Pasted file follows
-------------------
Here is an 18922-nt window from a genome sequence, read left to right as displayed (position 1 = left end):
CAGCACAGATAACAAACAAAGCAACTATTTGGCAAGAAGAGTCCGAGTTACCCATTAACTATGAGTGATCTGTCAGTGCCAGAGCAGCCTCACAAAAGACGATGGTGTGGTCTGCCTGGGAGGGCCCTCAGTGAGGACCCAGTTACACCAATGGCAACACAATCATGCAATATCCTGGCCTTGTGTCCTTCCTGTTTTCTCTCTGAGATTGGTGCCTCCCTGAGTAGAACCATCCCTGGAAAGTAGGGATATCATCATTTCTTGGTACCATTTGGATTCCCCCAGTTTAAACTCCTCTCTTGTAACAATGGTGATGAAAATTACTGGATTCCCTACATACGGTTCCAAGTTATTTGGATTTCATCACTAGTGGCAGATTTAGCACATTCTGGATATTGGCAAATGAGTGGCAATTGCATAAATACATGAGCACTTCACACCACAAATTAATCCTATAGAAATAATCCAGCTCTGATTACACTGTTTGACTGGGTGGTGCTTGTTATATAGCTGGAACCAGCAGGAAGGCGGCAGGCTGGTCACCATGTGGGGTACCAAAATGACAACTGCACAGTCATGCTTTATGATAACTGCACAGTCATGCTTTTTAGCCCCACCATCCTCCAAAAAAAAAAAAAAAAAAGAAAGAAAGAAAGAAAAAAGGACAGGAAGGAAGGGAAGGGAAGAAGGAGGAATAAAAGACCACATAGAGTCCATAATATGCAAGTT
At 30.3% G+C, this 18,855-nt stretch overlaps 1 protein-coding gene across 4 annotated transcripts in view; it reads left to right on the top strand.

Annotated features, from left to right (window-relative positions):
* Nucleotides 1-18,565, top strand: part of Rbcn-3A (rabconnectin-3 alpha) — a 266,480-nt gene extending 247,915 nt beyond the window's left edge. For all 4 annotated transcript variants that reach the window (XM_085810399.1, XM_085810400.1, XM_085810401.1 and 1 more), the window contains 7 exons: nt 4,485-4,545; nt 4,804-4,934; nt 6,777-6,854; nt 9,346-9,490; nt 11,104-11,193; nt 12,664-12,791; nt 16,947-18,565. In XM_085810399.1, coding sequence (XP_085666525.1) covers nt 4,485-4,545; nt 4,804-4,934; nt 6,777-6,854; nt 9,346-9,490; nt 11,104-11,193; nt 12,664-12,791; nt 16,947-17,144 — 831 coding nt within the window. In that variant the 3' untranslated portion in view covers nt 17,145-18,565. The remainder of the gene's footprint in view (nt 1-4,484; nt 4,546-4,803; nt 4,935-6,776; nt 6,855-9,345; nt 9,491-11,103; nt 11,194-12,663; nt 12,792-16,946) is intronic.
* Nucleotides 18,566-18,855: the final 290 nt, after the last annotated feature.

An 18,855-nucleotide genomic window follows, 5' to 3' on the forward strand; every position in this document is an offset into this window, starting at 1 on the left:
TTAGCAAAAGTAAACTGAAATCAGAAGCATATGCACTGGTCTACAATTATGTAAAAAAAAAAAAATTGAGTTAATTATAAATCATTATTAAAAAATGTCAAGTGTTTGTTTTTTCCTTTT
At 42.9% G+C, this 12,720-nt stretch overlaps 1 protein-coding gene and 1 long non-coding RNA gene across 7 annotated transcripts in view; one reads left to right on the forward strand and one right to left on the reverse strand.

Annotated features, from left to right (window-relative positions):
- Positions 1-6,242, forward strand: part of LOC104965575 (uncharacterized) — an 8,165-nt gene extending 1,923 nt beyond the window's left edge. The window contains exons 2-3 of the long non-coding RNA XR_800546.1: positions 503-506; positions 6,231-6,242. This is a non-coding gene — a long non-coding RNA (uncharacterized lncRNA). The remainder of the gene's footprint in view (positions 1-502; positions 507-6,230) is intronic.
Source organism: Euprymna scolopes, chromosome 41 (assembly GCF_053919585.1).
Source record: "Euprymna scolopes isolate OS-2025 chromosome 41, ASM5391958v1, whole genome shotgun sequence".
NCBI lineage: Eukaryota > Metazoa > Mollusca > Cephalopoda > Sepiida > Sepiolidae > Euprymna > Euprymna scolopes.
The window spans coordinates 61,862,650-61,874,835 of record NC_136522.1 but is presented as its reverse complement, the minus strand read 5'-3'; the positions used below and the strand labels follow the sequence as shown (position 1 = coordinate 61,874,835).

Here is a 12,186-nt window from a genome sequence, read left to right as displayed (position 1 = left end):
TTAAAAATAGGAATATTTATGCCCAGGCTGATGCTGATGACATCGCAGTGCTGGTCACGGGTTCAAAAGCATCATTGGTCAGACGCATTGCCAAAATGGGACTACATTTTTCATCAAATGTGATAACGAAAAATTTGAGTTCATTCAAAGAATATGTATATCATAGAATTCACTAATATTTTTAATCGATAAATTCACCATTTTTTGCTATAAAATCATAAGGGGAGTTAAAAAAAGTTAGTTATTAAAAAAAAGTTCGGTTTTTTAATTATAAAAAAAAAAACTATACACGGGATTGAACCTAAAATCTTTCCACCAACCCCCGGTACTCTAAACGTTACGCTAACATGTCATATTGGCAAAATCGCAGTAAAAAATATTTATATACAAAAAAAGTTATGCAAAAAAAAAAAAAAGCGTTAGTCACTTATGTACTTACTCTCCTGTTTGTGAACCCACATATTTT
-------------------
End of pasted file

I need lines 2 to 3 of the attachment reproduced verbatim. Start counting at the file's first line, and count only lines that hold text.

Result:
CAGCACAGATAACAAACAAAGCAACTATTTGGCAAGAAGAGTCCGAGTTACCCATTAACTATGAGTGATCTGTCAGTGCCAGAGCAGCCTCACAAAAGACGATGGTGTGGTCTGCCTGGGAGGGCCCTCAGTGAGGACCCAGTTACACCAATGGCAACACAATCATGCAATATCCTGGCCTTGTGTCCTTCCTGTTTTCTCTCTGAGATTGGTGCCTCCCTGAGTAGAACCATCCCTGGAAAGTAGGGATATCATCATTTCTTGGTACCATTTGGATTCCCCCAGTTTAAACTCCTCTCTTGTAACAATGGTGATGAAAATTACTGGATTCCCTACATACGGTTCCAAGTTATTTGGATTTCATCACTAGTGGCAGATTTAGCACATTCTGGATATTGGCAAATGAGTGGCAATTGCATAAATACATGAGCACTTCACACCACAAATTAATCCTATAGAAATAATCCAGCTCTGATTACACTGTTTGACTGGGTGGTGCTTGTTATATAGCTGGAACCAGCAGGAAGGCGGCAGGCTGGTCACCATGTGGGGTACCAAAATGACAACTGCACAGTCATGCTTTATGATAACTGCACAGTCATGCTTTTTAGCCCCACCATCCTCCAAAAAAAAAAAAAAAAAAGAAAGAAAGAAAGAAAAAAGGACAGGAAGGAAGGGAAGGGAAGAAGGAGGAATAAAAGACCACATAGAGTCCATAATATGCAAGTT
At 30.3% G+C, this 18,855-nt stretch overlaps 1 protein-coding gene across 4 annotated transcripts in view; it reads left to right on the top strand.